As my grandmother Esther Moreh remembers, growing up in Iran under the monarchy was a progressive time. In the 1920’s, up until the 1979 Iranian Revolution, the country offered much promise to an Iranian Jewish woman. My grandmother was an activist and pioneer for Israel, paving many opportunities for other Jewish Iranian women while raising awareness for Israel through the Jewish women’s Zionist organization, Hadassah. She was able to freely speak her mind and voice her opinions in public, something that would not be tolerated by the current Iranian regime. Today, my grandmother resides in Long Island, where she has recreated and established a better Jewish life for herself. She carries with herself the bittersweet memories of the home she was forced to leave behind, with love and enthusiasm for Israel, family and cooking.
Cooking, however, and Iranian-Jewish cuisine in particular, continue to influence her support for Israel and involvement with Hadassah. My grandmother recently published Iranian Kosher Recipes as a fundraiser for Hadassah, bringing the warmth and spice of Iranian cooking into American households in order to raise support for Israel.
Rachel Moreh: Who or what got you involved in Hadassah?
Esther Moreh: As I was the only daughter among seven children, my mother and I were very close. My mother was one of the founders of the first Iranian Jewish organizations. I would accompany my mother to the Hadassah meetings and was exposed to her vision of a better quality of life for the Jewish women and children of Iran.
RM: How did your mom become involved in Hadassah?
EM: My mother’s love and dedication to the Jewish people had always been an inspiration for me. Following World War II, many Jews who had survived the Holocaust came to Iran. During that critical period, my mother, together with other Jewish women, had welcomed these refugees into their homes, fed and comforted them with great compassion.
RM: What was your motivation behind wanting to be involved in Hadassah?
EM: It was my passion; helping other people makes me happy. We worked with an American joint organization in Iran with the common goal of raising money for Israel. Our main mission is raising money for the Hadassah hospital in Jerusalem, Israel. There are more than 3,000 members in Hadassah. What caught my interest with Hadassah is that the organization pays no attention to where you’re from; they will help you out no matter what.
RM: How old were you at the time when you became involved in Hadassah?
EM: I became involved with Hadassah from the age of 12 and continued to do so for 30 years. I was a chalutz (pioneer) for Israel, with the mission of spreading the idea for Iranian Jews to make aliyah (emmigrate) to Israel. We worked for women’s rights and many programs in support of the State of Israel.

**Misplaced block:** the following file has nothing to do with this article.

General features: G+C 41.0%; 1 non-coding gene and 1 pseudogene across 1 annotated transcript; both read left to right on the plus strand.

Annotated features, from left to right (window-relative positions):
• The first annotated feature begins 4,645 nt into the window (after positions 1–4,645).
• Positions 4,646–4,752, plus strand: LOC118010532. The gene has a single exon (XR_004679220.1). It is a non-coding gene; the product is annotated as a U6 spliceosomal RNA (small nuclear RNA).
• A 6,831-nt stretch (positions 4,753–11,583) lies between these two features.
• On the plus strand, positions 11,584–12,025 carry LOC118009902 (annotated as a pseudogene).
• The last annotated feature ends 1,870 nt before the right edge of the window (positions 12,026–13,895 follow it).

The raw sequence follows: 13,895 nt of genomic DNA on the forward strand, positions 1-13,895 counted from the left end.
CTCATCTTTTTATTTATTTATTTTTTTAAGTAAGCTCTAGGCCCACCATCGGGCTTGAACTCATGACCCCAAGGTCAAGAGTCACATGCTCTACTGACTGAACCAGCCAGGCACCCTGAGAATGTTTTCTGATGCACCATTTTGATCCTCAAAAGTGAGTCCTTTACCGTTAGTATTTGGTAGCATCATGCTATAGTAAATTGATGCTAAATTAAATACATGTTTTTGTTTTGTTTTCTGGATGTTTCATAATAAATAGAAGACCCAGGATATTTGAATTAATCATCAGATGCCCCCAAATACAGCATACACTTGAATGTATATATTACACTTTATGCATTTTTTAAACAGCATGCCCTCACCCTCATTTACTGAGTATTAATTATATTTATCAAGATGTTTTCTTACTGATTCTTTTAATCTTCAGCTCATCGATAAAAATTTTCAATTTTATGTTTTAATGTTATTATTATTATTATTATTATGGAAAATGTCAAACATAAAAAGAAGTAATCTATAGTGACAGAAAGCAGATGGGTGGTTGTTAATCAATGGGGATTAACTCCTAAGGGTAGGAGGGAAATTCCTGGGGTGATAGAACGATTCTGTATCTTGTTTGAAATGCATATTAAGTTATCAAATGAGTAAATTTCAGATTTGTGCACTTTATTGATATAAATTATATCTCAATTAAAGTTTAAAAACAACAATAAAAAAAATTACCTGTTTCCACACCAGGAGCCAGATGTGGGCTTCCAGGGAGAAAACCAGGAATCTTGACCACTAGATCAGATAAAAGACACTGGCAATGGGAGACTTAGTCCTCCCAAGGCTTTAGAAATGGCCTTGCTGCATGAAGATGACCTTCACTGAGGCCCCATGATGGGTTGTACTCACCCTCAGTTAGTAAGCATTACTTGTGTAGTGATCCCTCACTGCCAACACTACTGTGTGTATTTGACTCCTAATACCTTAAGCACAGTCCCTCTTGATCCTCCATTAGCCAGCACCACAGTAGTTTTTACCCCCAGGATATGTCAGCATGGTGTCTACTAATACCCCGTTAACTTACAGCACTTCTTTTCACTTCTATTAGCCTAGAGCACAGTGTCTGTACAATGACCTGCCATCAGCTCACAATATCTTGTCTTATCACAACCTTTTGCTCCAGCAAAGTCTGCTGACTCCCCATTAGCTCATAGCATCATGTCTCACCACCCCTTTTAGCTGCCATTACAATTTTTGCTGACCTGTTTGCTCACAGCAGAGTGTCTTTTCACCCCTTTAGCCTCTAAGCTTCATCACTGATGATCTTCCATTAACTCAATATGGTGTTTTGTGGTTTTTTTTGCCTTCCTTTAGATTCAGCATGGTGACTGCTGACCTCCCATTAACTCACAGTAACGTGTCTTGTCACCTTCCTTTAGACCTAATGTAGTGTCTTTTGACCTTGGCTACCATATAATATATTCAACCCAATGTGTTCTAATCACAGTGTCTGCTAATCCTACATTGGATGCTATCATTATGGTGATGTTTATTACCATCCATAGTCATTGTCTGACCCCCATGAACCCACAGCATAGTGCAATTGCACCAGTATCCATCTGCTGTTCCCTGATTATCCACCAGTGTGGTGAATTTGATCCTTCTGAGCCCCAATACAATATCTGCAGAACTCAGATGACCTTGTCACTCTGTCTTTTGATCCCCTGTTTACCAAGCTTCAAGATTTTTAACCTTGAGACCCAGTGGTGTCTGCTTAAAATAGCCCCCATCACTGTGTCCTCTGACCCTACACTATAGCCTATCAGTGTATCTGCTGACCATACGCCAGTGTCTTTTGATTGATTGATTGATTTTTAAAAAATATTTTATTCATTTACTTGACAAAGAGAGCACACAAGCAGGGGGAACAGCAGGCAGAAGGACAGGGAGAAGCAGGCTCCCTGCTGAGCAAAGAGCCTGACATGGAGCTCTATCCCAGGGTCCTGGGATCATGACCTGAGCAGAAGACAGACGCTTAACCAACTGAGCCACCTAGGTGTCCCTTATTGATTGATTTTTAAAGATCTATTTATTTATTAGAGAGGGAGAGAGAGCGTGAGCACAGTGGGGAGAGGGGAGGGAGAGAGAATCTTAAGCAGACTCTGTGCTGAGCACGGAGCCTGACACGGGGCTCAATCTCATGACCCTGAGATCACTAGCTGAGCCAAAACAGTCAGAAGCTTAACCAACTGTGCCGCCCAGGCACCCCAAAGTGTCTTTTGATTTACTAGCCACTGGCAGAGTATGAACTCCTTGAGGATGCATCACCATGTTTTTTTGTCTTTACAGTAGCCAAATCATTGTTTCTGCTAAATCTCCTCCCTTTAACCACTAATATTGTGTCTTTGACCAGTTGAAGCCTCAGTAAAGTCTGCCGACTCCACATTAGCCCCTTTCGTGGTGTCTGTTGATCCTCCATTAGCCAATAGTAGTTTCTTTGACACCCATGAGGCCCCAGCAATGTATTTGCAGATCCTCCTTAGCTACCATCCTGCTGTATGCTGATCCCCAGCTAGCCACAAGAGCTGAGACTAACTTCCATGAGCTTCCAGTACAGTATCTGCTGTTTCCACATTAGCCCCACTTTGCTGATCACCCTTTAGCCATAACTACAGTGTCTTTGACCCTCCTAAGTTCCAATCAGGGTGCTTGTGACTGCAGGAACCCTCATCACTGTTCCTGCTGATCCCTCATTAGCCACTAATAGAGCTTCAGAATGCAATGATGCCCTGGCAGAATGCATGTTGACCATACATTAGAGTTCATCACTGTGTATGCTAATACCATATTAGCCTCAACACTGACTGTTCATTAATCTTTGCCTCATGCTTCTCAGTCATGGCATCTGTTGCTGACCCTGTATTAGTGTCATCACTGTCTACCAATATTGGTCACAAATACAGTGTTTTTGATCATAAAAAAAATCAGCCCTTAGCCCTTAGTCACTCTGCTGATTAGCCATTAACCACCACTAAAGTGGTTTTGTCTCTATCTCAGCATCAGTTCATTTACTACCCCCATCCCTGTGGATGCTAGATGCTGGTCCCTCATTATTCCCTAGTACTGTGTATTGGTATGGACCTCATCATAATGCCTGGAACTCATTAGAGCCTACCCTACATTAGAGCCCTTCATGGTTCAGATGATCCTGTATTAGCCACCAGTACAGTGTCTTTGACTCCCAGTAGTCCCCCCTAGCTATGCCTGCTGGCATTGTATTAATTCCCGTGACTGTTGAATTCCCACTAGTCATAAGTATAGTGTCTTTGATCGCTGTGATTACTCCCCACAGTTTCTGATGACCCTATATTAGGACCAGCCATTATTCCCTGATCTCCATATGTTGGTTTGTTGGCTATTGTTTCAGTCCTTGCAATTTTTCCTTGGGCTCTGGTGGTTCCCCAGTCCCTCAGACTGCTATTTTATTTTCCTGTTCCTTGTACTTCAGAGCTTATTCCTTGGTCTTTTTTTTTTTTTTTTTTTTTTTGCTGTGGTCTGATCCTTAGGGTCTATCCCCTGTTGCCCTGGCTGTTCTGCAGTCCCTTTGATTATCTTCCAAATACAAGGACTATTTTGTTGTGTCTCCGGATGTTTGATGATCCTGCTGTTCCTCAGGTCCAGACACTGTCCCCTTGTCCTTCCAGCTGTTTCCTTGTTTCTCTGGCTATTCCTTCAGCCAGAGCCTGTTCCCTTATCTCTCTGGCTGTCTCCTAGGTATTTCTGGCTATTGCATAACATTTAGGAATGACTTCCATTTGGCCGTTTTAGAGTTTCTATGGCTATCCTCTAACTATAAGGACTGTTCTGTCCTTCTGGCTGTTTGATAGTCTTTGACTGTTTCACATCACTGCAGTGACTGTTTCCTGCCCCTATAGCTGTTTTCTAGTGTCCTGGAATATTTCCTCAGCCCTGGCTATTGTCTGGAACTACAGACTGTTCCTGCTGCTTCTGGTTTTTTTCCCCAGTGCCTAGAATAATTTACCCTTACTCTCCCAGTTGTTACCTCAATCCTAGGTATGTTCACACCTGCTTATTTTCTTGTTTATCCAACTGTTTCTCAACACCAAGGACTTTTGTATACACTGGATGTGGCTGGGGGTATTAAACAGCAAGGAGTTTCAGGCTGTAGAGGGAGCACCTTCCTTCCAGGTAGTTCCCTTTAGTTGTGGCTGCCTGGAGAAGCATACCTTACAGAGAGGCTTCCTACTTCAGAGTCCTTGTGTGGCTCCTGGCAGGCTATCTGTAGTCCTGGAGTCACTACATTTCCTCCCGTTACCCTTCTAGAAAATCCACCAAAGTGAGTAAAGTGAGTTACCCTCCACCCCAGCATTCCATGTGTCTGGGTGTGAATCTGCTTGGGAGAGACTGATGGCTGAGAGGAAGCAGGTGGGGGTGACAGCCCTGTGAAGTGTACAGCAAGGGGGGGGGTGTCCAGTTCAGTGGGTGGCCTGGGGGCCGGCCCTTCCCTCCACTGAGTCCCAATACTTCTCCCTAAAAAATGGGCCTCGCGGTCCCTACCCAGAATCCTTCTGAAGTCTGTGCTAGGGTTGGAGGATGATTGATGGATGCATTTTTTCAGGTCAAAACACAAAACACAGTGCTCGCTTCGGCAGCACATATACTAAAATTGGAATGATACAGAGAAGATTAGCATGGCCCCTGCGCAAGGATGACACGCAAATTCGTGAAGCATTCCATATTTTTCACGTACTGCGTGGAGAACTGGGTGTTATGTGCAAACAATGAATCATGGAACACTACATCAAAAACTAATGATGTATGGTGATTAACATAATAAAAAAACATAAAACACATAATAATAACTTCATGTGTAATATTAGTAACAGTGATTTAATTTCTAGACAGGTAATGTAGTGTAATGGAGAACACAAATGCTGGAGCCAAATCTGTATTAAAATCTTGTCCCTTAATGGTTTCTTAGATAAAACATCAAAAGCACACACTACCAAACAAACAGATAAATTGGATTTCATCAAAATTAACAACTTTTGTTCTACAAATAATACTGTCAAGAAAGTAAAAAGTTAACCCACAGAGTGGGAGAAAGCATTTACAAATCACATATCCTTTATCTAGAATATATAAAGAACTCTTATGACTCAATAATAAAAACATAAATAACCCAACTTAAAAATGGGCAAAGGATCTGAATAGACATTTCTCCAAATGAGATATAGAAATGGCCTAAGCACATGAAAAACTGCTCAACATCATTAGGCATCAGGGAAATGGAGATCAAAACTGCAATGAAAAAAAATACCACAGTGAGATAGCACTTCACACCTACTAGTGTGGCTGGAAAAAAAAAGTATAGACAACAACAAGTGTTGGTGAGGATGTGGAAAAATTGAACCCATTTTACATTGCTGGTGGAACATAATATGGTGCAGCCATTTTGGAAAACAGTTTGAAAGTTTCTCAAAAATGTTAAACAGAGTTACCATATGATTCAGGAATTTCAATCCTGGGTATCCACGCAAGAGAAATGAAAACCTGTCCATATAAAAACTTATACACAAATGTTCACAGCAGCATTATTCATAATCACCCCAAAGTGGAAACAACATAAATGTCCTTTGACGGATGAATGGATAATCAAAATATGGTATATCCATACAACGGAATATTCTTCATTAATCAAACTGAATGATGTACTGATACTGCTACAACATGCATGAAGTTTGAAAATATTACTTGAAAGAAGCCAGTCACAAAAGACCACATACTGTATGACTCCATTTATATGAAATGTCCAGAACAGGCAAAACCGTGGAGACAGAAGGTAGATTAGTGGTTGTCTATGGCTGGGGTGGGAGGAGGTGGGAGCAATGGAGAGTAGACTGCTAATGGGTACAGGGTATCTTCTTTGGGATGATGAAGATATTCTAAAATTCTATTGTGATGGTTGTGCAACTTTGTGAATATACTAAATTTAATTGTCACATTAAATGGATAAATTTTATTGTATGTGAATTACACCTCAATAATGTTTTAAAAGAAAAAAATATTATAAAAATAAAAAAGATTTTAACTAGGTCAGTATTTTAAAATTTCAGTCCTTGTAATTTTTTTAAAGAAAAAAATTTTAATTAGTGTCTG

RM: As an Iranian Jewish woman, did you feel as though you had a voice to make a change? What were some setbacks you faced?
EM: I did not think about attempting to change the world but I wanted to do whatever was in my power to help people. I felt no complications — it never felt like I was doing work because I loved what I was doing and wanted to make everyone happy.
RM: How did you begin working with Hadassah once again, after moving to America from Iran?
EM: After coming to America, I missed working for a Jewish organization. I began working for the Ester Chapter of Hadassah in Great Neck, New York, holding 350 members. We would hold meetings, gather all the women, and plan events that would raise money for Hadassah.
RM: How did you decide you wanted to write the cookbook?
EM: One day during one of my Hadassah meetings, I brought a variation of Persian dishes to the meeting. Within a few minutes, all the Pyrexes had been wiped clean from all the women who had indulged themselves in my dishes. Having been satisfied from their polo shived (dill rice) the women then encouraged me to write my own cookbook. As I went home that night, pondering the idea, I decided I would take on this arduous project, only with the means of donating all the profits to Hadassah. Despite my poor English, with the help of my dictionary and friends, I decided I would write the cookbook.
RM: Where did your love of cooking come from?
EM: My love for cooking came from an early age. I loved the way the aroma of spices coming from my kitchen had the power to gather my whole family at the end of each day to come together.
RM: How are you continuing your legacy with Hadassah?
EM: Today, I am still active in Hadassah. With my old age it is difficult for me to be as active as I used to be; however, I make an effort to attend meetings and share my experience with the new generation.
RM: What is your favorite dish to make?
EM: I don’t have a personal favorite dish of my own; however I’ve noticed that a favorite among many of my friends and family is polo shived.
RM: What is the secret to your amazing cooking?
EM: There is no secret to my cooking, except that what motivates me to make my dishes tasty is making people happy. Food is a basic necessity that many take for granted. It holds the incredible power to nourish a life and bring people together.
Recipe for Polo Shived (dill and rice):
Yield: 4 servings
- 2 cups rice
- 1 cup fresh dill chopped or 4 tablespoons dried dill weed
- 2 tablespoons frozen lima beans or green peas
If the rice is Basmati, wash three times and soak in salt water for two hours. Drain rice. Boil 8 cups of water, add rice. Boil on a high heat for about 10 minutes and drain.
Pour oil in a heavy pot and add the rice at the bottom of the pot. Mix the rest of the rice with dill, lima beans and pour into the pot. Cover it. Cook on low heat for about 40 minutes.
You many serve polo with fish or chicken or you can put cooked meat in the middle of the rice before steaming it. The bottom of rice will be crispy and golden.
*Recipe from Iranian Kosher Recipes by Esther Moreh